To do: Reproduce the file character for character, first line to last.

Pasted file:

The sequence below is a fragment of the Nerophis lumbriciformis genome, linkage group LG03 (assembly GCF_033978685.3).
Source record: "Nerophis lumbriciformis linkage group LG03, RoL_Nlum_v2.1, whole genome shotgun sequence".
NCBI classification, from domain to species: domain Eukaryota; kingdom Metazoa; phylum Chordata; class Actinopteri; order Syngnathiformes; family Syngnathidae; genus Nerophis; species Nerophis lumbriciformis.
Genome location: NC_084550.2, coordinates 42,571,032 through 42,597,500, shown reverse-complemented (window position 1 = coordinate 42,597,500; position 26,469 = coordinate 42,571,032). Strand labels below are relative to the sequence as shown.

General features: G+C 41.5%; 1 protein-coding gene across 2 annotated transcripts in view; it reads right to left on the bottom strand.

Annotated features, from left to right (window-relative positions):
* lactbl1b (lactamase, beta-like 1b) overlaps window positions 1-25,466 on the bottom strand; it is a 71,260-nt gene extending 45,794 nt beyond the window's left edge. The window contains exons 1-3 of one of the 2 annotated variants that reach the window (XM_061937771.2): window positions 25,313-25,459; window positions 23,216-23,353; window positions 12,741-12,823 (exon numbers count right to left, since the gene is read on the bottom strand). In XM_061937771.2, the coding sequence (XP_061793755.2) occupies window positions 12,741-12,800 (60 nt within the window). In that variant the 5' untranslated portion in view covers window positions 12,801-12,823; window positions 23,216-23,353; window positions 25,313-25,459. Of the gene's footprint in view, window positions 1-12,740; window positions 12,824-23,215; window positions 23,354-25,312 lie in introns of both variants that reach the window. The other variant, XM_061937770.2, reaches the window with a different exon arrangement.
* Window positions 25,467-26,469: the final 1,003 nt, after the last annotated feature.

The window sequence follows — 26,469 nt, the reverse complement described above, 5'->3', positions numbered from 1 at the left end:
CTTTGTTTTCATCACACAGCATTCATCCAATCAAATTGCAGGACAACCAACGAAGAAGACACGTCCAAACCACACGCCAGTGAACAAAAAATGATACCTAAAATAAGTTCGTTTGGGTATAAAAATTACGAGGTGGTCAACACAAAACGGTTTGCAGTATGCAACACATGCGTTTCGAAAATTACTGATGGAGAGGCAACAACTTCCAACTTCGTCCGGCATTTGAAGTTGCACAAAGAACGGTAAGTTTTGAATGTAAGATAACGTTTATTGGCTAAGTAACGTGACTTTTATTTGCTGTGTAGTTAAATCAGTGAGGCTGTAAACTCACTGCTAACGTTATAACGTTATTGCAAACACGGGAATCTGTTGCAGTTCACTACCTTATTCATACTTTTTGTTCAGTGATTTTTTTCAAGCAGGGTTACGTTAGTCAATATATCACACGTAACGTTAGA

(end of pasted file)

The sequence below is a fragment of the Nerophis lumbriciformis genome, linkage group LG03 (assembly GCF_033978685.3).
Source record: "Nerophis lumbriciformis linkage group LG03, RoL_Nlum_v2.1, whole genome shotgun sequence".
NCBI classification, from domain to species: domain Eukaryota; kingdom Metazoa; phylum Chordata; class Actinopteri; order Syngnathiformes; family Syngnathidae; genus Nerophis; species Nerophis lumbriciformis.
Genome location: NC_084550.2, coordinates 42,571,032 through 42,597,500, shown reverse-complemented (window position 1 = coordinate 42,597,500; position 26,469 = coordinate 42,571,032). Strand labels below are relative to the sequence as shown.

General features: G+C 41.5%; 1 protein-coding gene across 2 annotated transcripts in view; it reads right to left on the bottom strand.

Annotated features, from left to right (window-relative positions):
* lactbl1b (lactamase, beta-like 1b) overlaps window positions 1-25,466 on the bottom strand; it is a 71,260-nt gene extending 45,794 nt beyond the window's left edge. The window contains exons 1-3 of one of the 2 annotated variants that reach the window (XM_061937771.2): window positions 25,313-25,459; window positions 23,216-23,353; window positions 12,741-12,823 (exon numbers count right to left, since the gene is read on the bottom strand). In XM_061937771.2, the coding sequence (XP_061793755.2) occupies window positions 12,741-12,800 (60 nt within the window). In that variant the 5' untranslated portion in view covers window positions 12,801-12,823; window positions 23,216-23,353; window positions 25,313-25,459. Of the gene's footprint in view, window positions 1-12,740; window positions 12,824-23,215; window positions 23,354-25,312 lie in introns of both variants that reach the window. The other variant, XM_061937770.2, reaches the window with a different exon arrangement.
* Window positions 25,467-26,469: the final 1,003 nt, after the last annotated feature.

The window sequence follows — 26,469 nt, the reverse complement described above, 5'->3', positions numbered from 1 at the left end:
CTTTGTTTTCATCACACAGCATTCATCCAATCAAATTGCAGGACAACCAACGAAGAAGACACGTCCAAACCACACGCCAGTGAACAAAAAATGATACCTAAAATAAGTTCGTTTGGGTATAAAAATTACGAGGTGGTCAACACAAAACGGTTTGCAGTATGCAACACATGCGTTTCGAAAATTACTGATGGAGAGGCAACAACTTCCAACTTCGTCCGGCATTTGAAGTTGCACAAAGAACGGTAAGTTTTGAATGTAAGATAACGTTTATTGGCTAAGTAACGTGACTTTTATTTGCTGTGTAGTTAAATCAGTGAGGCTGTAAACTCACTGCTAACGTTATAACGTTATTGCAAACACGGGAATCTGTTGCAGTTCACTACCTTATTCATACTTTTTGTTCAGTGATTTTTTTCAAGCAGGGTTACGTTAGTCAATATATCACACGTAACGTTAGA